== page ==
Well, goodness knows during my first lessons, I was a hot mess express and nearly drove my boyfriend’s father’s big black Ford F150 (with an extended cab, mind you) into the telephone pole in front of my house.

Being the Google Map guru that he is, navigating his way is not an issue whatsoever. As I expected, he’s fabulous with shortcuts especially in unfamiliar territory. And I have to tell you, it’s AUsome (to my tribe, you see what I did there) to have another driver in the house. It gives me a much needed break – sometimes to catch up on texts and messages while he takes the wheel, and other times to close my eyes for ten seconds and breathe. Note, I only close my eyes for about ten seconds, because he *is* still learning and I need to be another set of eyes and ears as he grows more comfortable with being on the road and increases his techniques.

I was really worried after many failed attempts at the written test as to whether or not this dream of his would become a reality. I wondered if the failures were due to test anxiety, or the fact that deep down, maybe he wanted to drive, but he didn’t want to drive if you know what I mean. I was jumping and crying (tried to hold back the tears … NOPE, couldn’t) at the driver’s license center the morning he passed in November. After struggling just weeks before with a terrible end to a short lived job, I wanted this so damn badly for him. He once again defied the odds and overcame what had become a barrier to independence. Nevertheless … HE persisted (he earned the right to borrow this line in this particular case).

Speaking of the short lived gig as a chef, Chris and I met with his job coach and OVR counselor that same month at … ummmm, where else? Dunkin’! (Convenient, of course). We discussed the whole “where to go from here” concept and it became pretty heated. Chris actually got up from the table for several minutes and nearly had a meltdown.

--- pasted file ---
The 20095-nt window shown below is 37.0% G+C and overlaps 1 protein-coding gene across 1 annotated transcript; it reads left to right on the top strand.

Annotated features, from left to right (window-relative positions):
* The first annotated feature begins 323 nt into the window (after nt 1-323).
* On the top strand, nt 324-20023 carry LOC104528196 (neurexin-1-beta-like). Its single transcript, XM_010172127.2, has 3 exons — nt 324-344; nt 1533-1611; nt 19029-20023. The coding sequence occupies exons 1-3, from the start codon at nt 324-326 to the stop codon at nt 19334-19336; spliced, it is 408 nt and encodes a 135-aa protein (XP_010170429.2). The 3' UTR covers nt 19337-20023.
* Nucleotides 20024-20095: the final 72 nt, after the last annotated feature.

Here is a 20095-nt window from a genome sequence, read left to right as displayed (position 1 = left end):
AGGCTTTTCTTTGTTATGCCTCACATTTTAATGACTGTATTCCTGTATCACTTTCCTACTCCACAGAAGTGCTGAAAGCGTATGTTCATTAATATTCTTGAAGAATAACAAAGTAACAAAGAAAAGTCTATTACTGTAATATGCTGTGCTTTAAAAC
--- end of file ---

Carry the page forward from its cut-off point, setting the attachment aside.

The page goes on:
Chris could have easily returned to Dollar General and yes, we did push that a bit because we didn’t want him, well, to be broke! We told him he could work and earn some money part time while pursuing his goals in food service. After some frustrating moments, he said to us, “I really like helping people. I don’t want to work in a store. Some days I hated it.” After another half hour of discussion, we honed in on the idea of volunteering at local nursing facilities where he could evaluate a variety of job possibilities that would help him to actualize goals.

He went home that morning and made a list of places he could call or apply while I rushed off to my little ATS home away from home (my mini apartment as I call it). He spent that day, and the next few weeks emailing, calling, and visiting multiple places with his job coach. He did keep other part time work under consideration, but ultimately decided “that isn’t what I want.”

After many visits and conversations with his job coach, Chris followed his heart, and applied to be a volunteer at Kane Regional Center in McKeesport. For those who know us better than others, you know that Kane is where our dear friend Frankie resides due to complications from a TBI stemming from a horrible accident that thankfully did not take his life. Kane is also where my dad passed away ten years ago after complicated illness. Kane, being a county managed Medicaid facility, has a reputation for perhaps not always being the most ideal placement. However, due to our own personal experiences, we know that there are so many good people who work there who truly care about the residents and treat them like family.